When Boris Johnson was re-elected as London mayor in 2012 he came top of the pile, by taking 44 per cent of “first-choice” votes: a lead of 3.7 points over Ken Livingstone. If it had been a first-past-the-post election, like that we use to elect MPs, he’d have been home and dry with that.
But since London’s mayoralty was created in 2000, the job has been filled using the “supplementary vote,” where electors also cast a “second choice” which comes into play when no candidate gets more than half of the first preferences. Specifically, second preferences cast for the top two candidates from voters whose first-choice pick comes in third or worse get added to their tally—so in 2012, what mattered were votes for either Boris or Ken from voters whose first preference was for neither Boris nor Ken. Ken won 102,355 of those to Boris’s 82,880. Boris still won overall, but—on a like-for-like comparison with those first-preference votes—now with a reduced lead of 2.8 percentage points.
After the mayoral elections this May, it was reported that the government would press ahead with plans to switch all elections for combined authority mayors (metro mayors), the mayor of London, and police and crime commissioners (PCCs) from the supplementary vote towards the old first-past-the-post system—reverse electoral reform.
Such a move will affect a lot of voters. Some 41 per cent of people in England now live in London or an area with a metro mayor. Everyone in England and Wales is represented by a PCC, or a mayor with the same powers (as in London, Manchester and West Yorkshire). People may not know it, but PCCs have the power to appoint and dismiss chief constables and set police budgets and priorities. They are increasingly voted for on partisan lines, and so the partisan effects of electoral system change matter.
Johnson’s 2012 experience with the supplementary vote system was not unique. He also won fewer of the transferred second-preference votes than Livingstone when he was first elected in 2008. Indeed, Conservative candidates for London mayor have always gained fewer votes on the second round than their opponent. In 2016, Sadiq Khan won nearly twice as many of the transferred second-preference votes as Zac Goldsmith did.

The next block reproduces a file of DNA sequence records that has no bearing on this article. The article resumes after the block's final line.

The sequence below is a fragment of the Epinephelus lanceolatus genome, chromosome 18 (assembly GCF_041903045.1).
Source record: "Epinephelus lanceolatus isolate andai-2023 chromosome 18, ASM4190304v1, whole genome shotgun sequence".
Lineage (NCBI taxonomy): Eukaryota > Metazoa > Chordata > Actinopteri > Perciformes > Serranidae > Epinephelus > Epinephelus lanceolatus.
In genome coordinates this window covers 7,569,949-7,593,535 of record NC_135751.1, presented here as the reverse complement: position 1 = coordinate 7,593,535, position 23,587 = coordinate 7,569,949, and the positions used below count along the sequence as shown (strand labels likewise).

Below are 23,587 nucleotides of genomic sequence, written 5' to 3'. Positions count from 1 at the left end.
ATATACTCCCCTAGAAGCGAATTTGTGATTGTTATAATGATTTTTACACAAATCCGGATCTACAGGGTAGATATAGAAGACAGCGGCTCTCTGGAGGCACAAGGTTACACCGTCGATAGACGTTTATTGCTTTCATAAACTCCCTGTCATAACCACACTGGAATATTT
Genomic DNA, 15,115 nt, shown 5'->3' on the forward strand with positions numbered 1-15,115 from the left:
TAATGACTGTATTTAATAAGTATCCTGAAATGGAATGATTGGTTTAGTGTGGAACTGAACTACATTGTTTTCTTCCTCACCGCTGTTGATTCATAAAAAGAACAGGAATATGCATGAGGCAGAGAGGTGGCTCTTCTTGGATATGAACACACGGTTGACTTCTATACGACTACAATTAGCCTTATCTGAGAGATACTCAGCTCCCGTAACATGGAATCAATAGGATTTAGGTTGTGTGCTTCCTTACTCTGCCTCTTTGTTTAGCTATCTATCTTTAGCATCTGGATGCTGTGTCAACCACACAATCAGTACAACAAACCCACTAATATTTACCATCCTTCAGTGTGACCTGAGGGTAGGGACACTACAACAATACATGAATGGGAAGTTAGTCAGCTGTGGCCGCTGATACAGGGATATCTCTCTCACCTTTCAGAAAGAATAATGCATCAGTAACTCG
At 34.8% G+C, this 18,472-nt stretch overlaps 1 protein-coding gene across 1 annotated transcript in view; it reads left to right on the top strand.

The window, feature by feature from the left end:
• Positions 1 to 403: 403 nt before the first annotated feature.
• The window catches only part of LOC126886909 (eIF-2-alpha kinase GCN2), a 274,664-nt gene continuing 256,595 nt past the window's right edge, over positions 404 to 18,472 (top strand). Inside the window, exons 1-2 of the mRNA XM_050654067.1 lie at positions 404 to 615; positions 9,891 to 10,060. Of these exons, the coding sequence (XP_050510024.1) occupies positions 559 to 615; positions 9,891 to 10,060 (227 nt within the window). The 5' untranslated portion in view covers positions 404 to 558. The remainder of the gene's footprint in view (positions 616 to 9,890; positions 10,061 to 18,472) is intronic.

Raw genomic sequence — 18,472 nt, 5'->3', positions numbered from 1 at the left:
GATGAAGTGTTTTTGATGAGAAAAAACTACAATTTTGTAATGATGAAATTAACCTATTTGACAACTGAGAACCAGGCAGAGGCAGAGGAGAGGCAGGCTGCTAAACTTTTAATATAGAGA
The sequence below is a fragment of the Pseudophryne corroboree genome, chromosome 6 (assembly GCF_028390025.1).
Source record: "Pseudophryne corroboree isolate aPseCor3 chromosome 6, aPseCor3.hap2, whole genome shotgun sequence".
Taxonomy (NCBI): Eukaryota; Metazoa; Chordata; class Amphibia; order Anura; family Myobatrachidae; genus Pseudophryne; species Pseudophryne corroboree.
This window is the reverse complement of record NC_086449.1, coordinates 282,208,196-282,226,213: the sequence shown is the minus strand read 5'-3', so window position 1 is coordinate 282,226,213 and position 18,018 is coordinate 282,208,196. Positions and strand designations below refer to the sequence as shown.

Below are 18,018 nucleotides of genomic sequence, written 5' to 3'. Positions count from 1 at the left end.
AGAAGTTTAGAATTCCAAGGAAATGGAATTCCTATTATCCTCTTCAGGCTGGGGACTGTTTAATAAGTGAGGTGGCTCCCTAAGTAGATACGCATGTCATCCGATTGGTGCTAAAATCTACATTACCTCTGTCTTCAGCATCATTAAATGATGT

Nor is this just a London thing. In this month’s local elections, most of the supplementary vote elections involved a transfer round because no candidate won more than half the first-preference votes: such a transfer was triggered in seven out of 12 metro mayor contests, and 27 of the 39 PPC elections.
Whenever they were involved in a transfer round—and because they are normally placed either first or second, they usually were—Conservative candidates got fewer transfer votes than their rival, with just two tightly fought exceptions. (In the Hampshire PCC election the Conservative won 53 per cent of the transferred votes, while in the Surrey PCC election the Conservative candidate won 42,856 to 42,803 for the Lib Dems—a virtual transfer tie.)
Elsewhere, Conservatives were typically trounced on transfers. On average across all the PCC elections, when a Conservative was involved in the running for second preferences, they took just 41 per cent of transfers, compared with 58 per cent for Labour candidates and 64 per cent for the Lib Dems who made the “second round.” This failure in picking up transfer votes was even more stark in the five metro mayor contests that went to an instant run-off featuring the Conservatives. There, on average, the Tories won little more than a third of transfers.
This is hardly surprising, given that Labour, Liberal Democrat, Green and Plaid Cymru supporters tend to prefer each other’s parties to the Conservatives. The problem of division of among the socially liberal left is getting worse, as my analysis of this month’s local election results for Prospect demonstrated.
The supplementary vote alleviates that problem somewhat, as supporters of parties on the liberal left can put each other down as their second preference. But that only goes so far. Although most of the metro mayor and PCC elections this month did go to a second round, the winner of the first-preference votes normally has a big enough lead to see them elected even if they win fewer transfers than the runner-up. Just one mayoralty (Cambridgeshire and Peterborough) and one PCC election (North Wales) flipped on the transfers. So it is relatively rare for it to make the difference, but in both these cases the upshot was that a Conservative win on first preferences was overturned after transfers.
In North Wales, the Conservative won the first-preference vote with just 32 per cent. Labour was not far behind, with 29 per cent for first-preference votes. Labour also won some 66 per cent of the transferred votes, giving it 52 per cent of the total votes after transfers. If first-past-the-post had been used with the same first-preference votes, then the Conservative candidate would have been elected on less than a third of the vote.
Jacob Rees-Mogg justified a change from the supplementary vote because “first-past-the-post is better for democracy because the most popular candidate wins.” But a candidate with 32 per cent of the vote and the votes of just 14 per cent of the electorate is not obviously the most popular.
What is clear, however, is that unless a lot changes in the structure of party preferences, a switch from the supplementary vote to first-past-the-post would benefit Conservative candidates in England and Wales.
Not in Scotland though, where the additional member system used at Holyrood is even more different from the old Westminster system. But don’t expect the Conservatives to agitate for first-past-the-post Scottish Parliament elections any time soon. Reverse electoral reform north of the border would have produced an overwhelming SNP majority this month, and would likely reduce all other parties to a rump for as far as the eye can see.